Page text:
The act brought the young Ms. Maloney national and even international attention. She appeared on television shows with her dad. She made the front page of a special section of the Los Angeles Times newspaper, with her dad. And then they tented the idea until she could grow up.

When they started working on the idea of Charity Pro Travel again about 20 months ago, Mr. Maloney was told he was out of luck because he’d never be able to compete with the online likes of Expedia, with such companies as Orbitz or CheapTickets or HomeAway or

But he and Megan thought differently. They called Keith Hudson, talked out an idea, and Mr. Maloney sent a proposal — now part of the company lore — right out of the blue to That was on a Friday.

“The phone rings a half-hour later. This guy says, My name is Rick Schneider, I’m vice president of Priceline.’ He said, ‘We love this, let’s have a conference call on Monday.’ We did, and by the following Friday we had a contract with Priceline. They’re our major supporter. They handle all the travel on the website.

“We have the charity partners, we make the donations, and as you go into the booking part of the website, they do the booking. So when you’re done booking Priceline sends us the commission and we donate to charity.”

Megan is the face of the company, the one who reaches out to the charities and brings them aboard — such prominent and celebrated organizations as Ronald McDonald House, Habitat for Humanity, Susan G. Komen, Special Olympics, ALS Hope Foundation, and now newly announced last week, the Shriners Hospital for Children, based in Tampa but with 26 hospitals nationwide.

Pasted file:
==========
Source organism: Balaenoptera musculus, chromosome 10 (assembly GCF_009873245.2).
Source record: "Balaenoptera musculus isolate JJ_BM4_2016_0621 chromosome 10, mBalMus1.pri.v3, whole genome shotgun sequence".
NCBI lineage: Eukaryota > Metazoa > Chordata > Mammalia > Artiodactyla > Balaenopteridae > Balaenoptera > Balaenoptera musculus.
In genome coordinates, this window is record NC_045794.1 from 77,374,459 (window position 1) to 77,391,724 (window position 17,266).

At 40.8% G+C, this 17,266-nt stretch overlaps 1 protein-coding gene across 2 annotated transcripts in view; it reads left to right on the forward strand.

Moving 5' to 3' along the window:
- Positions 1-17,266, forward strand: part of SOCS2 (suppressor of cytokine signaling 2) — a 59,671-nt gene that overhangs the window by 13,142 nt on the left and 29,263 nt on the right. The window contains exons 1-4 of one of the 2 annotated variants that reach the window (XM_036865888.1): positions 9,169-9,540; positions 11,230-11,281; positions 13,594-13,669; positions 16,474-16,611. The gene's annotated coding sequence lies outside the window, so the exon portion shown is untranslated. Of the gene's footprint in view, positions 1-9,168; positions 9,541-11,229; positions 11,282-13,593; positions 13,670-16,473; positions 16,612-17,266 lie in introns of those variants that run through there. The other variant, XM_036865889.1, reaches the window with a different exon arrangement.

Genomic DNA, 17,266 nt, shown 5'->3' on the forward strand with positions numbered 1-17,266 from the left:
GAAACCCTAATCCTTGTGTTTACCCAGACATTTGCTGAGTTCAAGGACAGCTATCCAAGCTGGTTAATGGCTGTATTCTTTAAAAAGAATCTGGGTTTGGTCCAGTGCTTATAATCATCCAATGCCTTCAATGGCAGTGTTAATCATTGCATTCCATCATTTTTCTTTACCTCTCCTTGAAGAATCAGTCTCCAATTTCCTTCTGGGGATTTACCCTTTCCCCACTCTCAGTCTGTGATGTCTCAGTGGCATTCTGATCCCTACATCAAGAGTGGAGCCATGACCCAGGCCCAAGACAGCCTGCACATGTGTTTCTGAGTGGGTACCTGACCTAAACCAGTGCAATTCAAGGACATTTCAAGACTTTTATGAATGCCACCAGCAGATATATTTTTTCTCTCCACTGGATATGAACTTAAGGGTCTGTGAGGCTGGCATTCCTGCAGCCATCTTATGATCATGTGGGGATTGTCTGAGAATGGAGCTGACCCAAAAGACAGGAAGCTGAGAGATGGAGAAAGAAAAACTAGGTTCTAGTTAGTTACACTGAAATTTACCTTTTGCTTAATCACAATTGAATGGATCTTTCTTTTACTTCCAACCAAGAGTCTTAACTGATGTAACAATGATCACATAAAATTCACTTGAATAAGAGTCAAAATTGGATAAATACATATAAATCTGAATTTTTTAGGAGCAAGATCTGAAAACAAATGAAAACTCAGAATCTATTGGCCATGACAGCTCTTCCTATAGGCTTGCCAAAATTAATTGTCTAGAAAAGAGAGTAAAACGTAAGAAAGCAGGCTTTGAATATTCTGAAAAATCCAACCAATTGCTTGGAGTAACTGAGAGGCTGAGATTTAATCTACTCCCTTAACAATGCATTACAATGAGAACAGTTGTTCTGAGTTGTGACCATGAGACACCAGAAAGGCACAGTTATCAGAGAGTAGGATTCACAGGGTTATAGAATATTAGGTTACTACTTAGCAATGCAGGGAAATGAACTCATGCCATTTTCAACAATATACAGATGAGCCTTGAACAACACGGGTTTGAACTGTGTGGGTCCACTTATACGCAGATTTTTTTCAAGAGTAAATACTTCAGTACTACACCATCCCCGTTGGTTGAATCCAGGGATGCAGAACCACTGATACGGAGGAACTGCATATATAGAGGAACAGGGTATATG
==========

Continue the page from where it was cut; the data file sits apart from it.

“Shriners is dependent on our donors and corporate partners to sustain our life-changing mission, enabling kids to live their best lives ever as they are treated for specialty pediatric conditions. Charity Pro Travel has joined the effort to support our mission and we couldn’t be more grateful to be a benefactor of their generosity,” said their spokesman, Mel Bower, in a written statement last week.

The benefits to Shriners Hospitals are obvious: When someone books a $100 hotel room in Miami (there are some great discounts, Mr. Maloney says), Charity Pro Travel might get $10 or $12, and half will go to Shriners when people name it.

But Charity Pro Travel benefits, too. They are now named travel partners for such events as the East-West Shrine Game in college football, or the College World Series, or the Shriner’s PGA Open in Las Vegas.

“Most important to me now is that were growing,” said Ms. Maloney. “We’re receiving tangible information and a new direction to make a difference. To help people. That’s the whole underlying plan.”

While the charities can be high profile, they also include anything legitimate that people celebrate — homeless shelters, animal organizations, churches, food pantries, youth sports groups, for example.

Or children’s causes. Since children and their sometimes dire needs are the particular concern of Ms. Maloney, she is also starting a 501(c)(3) non-profit organization called simply Charity Pro.

Meanwhile, she’s working at Bonefish Grill to make ends meet.

What the company needs now, explains Mr. Maloney, “is a philanthropic investor or two, someone who wants a return on their money but also to do some good in the world.”

Such people exist, maybe in much greater number than sometimes appears likely.

Keith Hudson thinks so, too.

“I think this is a great opportunity to give back,” he said. “And it can be a blessing to a lot of different people.”